If your objection to GMOs is the morality of selling non-perennial seed stocks, then focus on that. If your objection to GMOs is the monopolistic conduct of agribusiness, then focus on that. But to paint the entire concept of GMO with these particular issues is to blind yourself to the underlying truth of what humans have been doing — and will continue to do — to nature so that it best serves our survival,” he advised. “That’s what all organisms do when they can, or would do, if they could. Those that didn’t, have gone extinct extinct.

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Double standard regarding drugs

| August 3, 2014 | Reply

Marijuana is constantly attacked by many politicians, even though use by adults (use by children is a different story) rarely if ever results in a visit to the hospital. This makes me conclude that the problem with marijuana is that users and producers need more expensive lobbyists. I write this based on an eye-popping article on the well-established dangers of LEGAL drugs in the September 2014 edition of Consumer Reports. Here’s an excerpt:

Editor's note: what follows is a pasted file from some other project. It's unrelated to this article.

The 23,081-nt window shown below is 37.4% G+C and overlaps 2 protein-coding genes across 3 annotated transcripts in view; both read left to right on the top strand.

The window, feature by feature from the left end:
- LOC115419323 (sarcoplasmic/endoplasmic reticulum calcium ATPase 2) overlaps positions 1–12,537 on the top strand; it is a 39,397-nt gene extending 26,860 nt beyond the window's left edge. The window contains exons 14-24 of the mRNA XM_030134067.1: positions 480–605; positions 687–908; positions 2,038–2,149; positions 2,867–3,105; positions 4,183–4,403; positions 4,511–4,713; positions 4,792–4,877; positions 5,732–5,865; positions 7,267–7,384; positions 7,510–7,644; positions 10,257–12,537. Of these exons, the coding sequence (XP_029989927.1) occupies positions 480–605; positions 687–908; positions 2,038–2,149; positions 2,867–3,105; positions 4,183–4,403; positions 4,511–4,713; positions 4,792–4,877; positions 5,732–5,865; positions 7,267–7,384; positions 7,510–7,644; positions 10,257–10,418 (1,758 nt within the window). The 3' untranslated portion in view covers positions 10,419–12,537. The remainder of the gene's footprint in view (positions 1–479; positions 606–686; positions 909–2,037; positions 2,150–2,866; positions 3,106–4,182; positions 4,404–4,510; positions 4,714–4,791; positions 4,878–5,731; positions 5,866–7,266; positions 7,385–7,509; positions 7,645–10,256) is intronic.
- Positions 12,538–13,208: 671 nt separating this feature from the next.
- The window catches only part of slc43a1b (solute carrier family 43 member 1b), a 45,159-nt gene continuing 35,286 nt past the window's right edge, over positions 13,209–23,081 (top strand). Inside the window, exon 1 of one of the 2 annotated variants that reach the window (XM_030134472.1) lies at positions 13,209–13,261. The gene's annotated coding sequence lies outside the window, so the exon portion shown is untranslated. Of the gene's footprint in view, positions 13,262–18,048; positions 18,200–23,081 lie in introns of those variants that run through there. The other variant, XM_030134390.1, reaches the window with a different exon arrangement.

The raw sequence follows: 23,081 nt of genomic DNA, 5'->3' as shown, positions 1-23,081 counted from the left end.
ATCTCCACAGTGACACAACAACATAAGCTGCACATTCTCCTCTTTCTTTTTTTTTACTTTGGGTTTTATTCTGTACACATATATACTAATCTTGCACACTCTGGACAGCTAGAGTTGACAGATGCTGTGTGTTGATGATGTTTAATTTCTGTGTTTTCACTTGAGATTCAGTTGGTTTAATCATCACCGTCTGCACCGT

OxyContin, Percocet, and Vicodin–prescription narcotics . . . can be as addictive as heroin and are rife with deadly side effects. Use of those and other opioids has skyrocketed in recent years. … 46 people per day, or almost 17,000 people per year, die from overdoses of the drugs. That’s up more than 400 percent from 1999. And for every death, more than 30 people are admitted to the emergency room because of opioid complications. With numbers like that, you would think that the Food and Drug Administration would do all it could to reverse the trend. But against the recommendation of its own panel of expert advisers, last December the agency approved Zohydro ER, a long-acting version of hydrocodone.

Almost as dangerous is a medication renowned for its safety: acetaminophen (Tylenol and generic). Almost 80,000 people per year are treated in emergency rooms because they have taken too much of it, and the drug is now the most common cause of liver failure in this country.

If lawmakers put all drugs under the same scrutiny as far as safety, it would turn the drug world upside down.